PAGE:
Are things getting better or worse? By some measures, now is the best time ever to be alive: people have never been healthier or wealthier or longer-lived; by other measures, it seems grim: teenagers, especially girls, have never been more depressed or suicidal, and people of all ages report fewer real friends and participation in robust communities. We're coming apart, inside and out, at a time when we might expect to be doing our best.
The worse vs. better debate cuts across the political right and left, ditto cultural progressives and conservatives. A lot of right-wingers think we need radical change to make things better; many on the left hearken to a better past. Just how they measure this is a little tough to rationalize. Many progressives seem to move the measurements a bit higher in order to justify more aggressive attempts at progress; but some on the left want institutions and conventions to be restored. On the right, there's some hand-waving at moral decline but also celebration of leaders who bust norms. The better vs. worse debate isn't really political: it's more about culture.
And where better than to find our culture than in technology. Tech has bad things measurably better: centuries ago, I'd have to write this by quill and send it on a pigeon's leg to you. But it's not all better. Whether it's the 15-year experiment of smart phones or social media, we're seeing some disturbing real world results from our rapid embrace of tech. Large language models available in chat format is the next technology that's turning progressives into cultural reactionaries. And, perhaps, rightly so.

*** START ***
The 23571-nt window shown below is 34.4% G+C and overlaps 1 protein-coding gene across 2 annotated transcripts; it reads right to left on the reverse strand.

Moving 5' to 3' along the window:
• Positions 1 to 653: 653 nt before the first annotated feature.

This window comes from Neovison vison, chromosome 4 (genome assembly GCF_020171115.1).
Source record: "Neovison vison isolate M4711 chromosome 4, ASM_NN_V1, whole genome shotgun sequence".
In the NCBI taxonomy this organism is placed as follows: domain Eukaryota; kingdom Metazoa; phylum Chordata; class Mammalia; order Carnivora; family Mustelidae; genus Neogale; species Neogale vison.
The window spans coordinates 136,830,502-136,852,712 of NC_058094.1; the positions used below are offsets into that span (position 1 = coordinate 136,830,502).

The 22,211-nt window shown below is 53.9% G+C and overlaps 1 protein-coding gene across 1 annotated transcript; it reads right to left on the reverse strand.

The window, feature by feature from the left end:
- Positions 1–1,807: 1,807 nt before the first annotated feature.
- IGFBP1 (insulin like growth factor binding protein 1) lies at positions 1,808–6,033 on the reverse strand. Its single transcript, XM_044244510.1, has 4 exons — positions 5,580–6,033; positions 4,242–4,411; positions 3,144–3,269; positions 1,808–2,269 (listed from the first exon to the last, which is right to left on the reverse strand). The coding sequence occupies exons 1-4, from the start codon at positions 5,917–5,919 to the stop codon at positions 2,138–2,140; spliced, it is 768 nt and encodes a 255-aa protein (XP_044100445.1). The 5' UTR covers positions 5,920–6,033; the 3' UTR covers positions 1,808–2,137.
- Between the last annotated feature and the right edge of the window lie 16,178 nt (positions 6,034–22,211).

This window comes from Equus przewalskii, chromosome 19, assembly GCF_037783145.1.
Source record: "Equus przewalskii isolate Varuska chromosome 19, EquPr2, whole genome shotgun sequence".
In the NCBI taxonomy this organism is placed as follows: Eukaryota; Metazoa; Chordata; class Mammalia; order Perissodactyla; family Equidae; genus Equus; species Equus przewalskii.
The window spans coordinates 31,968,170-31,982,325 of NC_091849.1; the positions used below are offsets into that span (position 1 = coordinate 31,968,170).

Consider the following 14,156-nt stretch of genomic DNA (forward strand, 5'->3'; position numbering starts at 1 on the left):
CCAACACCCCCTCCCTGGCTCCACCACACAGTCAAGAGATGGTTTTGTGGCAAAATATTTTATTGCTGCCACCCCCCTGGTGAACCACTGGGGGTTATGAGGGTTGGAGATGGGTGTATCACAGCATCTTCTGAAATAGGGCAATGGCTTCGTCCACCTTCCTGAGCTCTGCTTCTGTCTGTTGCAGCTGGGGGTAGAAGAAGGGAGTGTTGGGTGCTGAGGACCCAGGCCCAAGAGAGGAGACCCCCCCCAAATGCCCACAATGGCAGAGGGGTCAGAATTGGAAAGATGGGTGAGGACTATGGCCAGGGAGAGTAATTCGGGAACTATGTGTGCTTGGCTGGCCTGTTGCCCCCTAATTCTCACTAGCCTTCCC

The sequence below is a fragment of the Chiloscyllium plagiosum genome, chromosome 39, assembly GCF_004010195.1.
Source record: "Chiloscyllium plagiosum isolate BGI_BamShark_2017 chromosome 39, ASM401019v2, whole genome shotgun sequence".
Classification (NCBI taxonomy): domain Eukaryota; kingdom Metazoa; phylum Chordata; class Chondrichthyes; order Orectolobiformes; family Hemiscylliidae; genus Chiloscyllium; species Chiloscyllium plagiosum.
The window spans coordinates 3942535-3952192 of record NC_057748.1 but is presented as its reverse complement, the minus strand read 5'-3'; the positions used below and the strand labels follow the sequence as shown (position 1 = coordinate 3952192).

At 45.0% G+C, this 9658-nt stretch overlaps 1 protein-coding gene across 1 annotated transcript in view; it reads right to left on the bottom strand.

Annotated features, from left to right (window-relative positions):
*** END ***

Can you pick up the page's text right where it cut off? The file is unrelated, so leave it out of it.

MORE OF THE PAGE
This week's reading is an essay which I found to be a fun read and unique approach to the better/worse, progress/regress conversation. The author posits nostalgia and progress as opposing forces, each of which are unhelpful in their own right. His third path may need a little more thought, but I liked the idea of a middle way instead of doubling down on camp worse or better. I ran the essay past two longtime friends and sharp correspondents. Both raised challenges with his thinking. Directionality matters: the bad in the past undermines nostalgia; the good in the past undermines progress. And some of his assumptions might not be right: it's not obvious that everything is worse, the past is far from a pastoral ideal, and our society isn't a machine seeking some goal. But still, Paul Kingsnoth is a good writer, and this piece made me think. I hope it helps you, too. Enjoy!
Watch the Great Fall
Beyond Progress and Nostalgia is the third stance: I will meet you there. We can watch the fall together. Nothing is coming back. We are not going where we thought we were.